A water tube boiler usually has two drums, i.e. a steam drum and a water drum or mud drum. The upper drum supplies water to the lower drum. The upper drum, in the steam chest section, collects the saturated steam and dries it by means of cyclonic separators and chevrons and then discharges the dried steam to the superheater section of the boiler. The water drum supplies water to the team generating tubes and to water distribution headers serving the boiler water walls. The fuel is burned in a combustion chamber arranged so that radiant heat and convection heat is transferred to the outside of the water tubes to heat the water within.
Water tube boilers may be either straight tube boilers or bent tube boilers. The tubes of most straight tube boilers are connected into headers, which in turn are connected to the boiler drums. Water tube boilers are always used when large steam capacities are needed. They are also used for high pressures and temperatures. They have been built in sizes up to 5,000,000 lb. (2,268,000 kg) of steam per hour, at pressures up to 5000 psi gauge (34,474 kPa) and temperatures of up to approximately 1200°F (649°C).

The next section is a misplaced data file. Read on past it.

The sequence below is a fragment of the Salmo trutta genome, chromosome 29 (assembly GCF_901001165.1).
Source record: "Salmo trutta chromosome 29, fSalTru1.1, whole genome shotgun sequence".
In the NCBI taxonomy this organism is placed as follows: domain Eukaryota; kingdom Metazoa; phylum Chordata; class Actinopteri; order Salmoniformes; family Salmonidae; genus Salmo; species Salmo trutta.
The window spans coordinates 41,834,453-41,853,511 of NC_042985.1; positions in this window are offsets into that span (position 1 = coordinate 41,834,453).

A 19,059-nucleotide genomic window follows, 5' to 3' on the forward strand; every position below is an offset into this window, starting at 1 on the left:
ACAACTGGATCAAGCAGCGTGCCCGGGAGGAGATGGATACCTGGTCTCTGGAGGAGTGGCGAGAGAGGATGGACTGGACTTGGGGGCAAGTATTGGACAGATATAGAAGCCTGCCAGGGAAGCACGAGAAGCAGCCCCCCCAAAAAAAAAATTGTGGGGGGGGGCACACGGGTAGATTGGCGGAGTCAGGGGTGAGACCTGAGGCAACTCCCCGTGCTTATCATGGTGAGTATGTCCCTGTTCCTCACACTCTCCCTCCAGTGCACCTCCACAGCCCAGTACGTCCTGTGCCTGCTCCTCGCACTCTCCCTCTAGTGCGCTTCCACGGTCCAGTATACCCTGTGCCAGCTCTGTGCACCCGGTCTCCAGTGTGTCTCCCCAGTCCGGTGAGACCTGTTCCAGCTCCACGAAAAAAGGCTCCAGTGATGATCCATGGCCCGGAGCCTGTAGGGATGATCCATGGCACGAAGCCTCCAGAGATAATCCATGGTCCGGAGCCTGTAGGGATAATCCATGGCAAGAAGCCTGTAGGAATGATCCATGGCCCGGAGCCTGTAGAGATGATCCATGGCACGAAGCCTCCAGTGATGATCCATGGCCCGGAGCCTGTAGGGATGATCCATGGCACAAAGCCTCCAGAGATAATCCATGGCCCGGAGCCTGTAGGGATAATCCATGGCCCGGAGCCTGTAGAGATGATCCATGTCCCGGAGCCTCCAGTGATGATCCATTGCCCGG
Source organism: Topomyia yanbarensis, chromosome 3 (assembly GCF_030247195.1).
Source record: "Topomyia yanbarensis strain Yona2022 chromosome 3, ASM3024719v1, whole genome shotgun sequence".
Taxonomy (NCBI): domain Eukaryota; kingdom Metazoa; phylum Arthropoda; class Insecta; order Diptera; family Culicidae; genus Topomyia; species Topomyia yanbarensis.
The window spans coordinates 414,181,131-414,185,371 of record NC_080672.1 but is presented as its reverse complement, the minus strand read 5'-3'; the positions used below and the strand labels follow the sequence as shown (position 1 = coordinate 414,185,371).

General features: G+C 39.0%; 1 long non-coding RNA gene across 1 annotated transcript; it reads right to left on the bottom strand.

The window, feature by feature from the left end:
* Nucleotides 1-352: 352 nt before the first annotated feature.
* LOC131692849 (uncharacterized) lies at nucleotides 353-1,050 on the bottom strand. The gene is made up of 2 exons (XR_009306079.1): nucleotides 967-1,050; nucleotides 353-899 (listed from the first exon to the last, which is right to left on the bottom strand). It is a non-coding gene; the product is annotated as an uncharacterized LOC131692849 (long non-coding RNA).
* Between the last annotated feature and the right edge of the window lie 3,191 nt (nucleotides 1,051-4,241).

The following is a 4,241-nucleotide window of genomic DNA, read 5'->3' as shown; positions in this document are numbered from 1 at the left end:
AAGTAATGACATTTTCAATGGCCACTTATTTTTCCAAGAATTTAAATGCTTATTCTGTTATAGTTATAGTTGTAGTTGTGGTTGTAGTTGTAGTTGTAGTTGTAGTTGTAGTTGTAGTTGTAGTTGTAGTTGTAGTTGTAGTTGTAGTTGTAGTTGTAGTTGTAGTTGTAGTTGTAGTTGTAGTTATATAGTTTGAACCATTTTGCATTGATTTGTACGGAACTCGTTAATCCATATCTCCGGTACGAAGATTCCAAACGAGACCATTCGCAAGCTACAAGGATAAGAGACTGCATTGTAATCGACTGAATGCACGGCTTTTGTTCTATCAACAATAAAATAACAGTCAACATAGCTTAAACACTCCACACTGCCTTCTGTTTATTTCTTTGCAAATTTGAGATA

Bent tube boilers are made in a variety of arrangements. They are similar to straight tube boilers, but they are almost always multi-drum, and the tubes are connected directly into the boiler drums. The tubes are bent to allow them to enter the drums radially, to facilitate installation, to allow for expansion and contraction, and to allow for flexibility in design. Bent tube boilers may be either balanced draft boilers or positive pressure boilers.
Some boilers are fired using hot process waste gas streams, including fluid catalytic cracking unit (FCCU) regenerator flue gas as fuel to recover both sensible heat and fuel value. Carbon monoxide boilers can still be found in some refineries. Some refineries also use the combined cycle system, which utilizes the hot exhaust from gas turbines as combustion air in the boilers.